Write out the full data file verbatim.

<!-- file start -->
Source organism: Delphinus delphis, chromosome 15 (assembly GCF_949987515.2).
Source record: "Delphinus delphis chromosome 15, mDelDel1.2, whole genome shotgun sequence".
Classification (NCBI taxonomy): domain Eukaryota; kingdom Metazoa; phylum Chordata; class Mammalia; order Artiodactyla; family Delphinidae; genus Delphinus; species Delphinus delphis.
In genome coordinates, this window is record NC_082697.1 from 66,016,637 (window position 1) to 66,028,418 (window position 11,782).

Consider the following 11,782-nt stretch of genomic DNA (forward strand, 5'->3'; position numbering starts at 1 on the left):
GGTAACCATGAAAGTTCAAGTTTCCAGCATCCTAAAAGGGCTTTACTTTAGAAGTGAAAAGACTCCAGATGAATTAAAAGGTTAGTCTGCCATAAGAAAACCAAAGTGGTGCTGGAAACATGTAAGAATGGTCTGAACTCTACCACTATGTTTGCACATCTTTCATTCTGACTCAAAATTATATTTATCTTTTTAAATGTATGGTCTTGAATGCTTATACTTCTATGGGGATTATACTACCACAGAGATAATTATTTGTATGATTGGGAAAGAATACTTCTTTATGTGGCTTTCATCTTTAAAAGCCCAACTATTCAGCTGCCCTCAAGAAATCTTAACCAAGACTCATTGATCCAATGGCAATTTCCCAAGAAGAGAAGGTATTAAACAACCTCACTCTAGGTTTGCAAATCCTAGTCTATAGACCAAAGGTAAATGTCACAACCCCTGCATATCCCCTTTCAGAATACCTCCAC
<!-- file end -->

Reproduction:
Source organism: Delphinus delphis, chromosome 15 (assembly GCF_949987515.2).
Source record: "Delphinus delphis chromosome 15, mDelDel1.2, whole genome shotgun sequence".
Classification (NCBI taxonomy): domain Eukaryota; kingdom Metazoa; phylum Chordata; class Mammalia; order Artiodactyla; family Delphinidae; genus Delphinus; species Delphinus delphis.
In genome coordinates, this window is record NC_082697.1 from 66,016,637 (window position 1) to 66,028,418 (window position 11,782).

Consider the following 11,782-nt stretch of genomic DNA (forward strand, 5'->3'; position numbering starts at 1 on the left):
GGTAACCATGAAAGTTCAAGTTTCCAGCATCCTAAAAGGGCTTTACTTTAGAAGTGAAAAGACTCCAGATGAATTAAAAGGTTAGTCTGCCATAAGAAAACCAAAGTGGTGCTGGAAACATGTAAGAATGGTCTGAACTCTACCACTATGTTTGCACATCTTTCATTCTGACTCAAAATTATATTTATCTTTTTAAATGTATGGTCTTGAATGCTTATACTTCTATGGGGATTATACTACCACAGAGATAATTATTTGTATGATTGGGAAAGAATACTTCTTTATGTGGCTTTCATCTTTAAAAGCCCAACTATTCAGCTGCCCTCAAGAAATCTTAACCAAGACTCATTGATCCAATGGCAATTTCCCAAGAAGAGAAGGTATTAAACAACCTCACTCTAGGTTTGCAAATCCTAGTCTATAGACCAAAGGTAAATGTCACAACCCCTGCATATCCCCTTTCAGAATACCTCCAC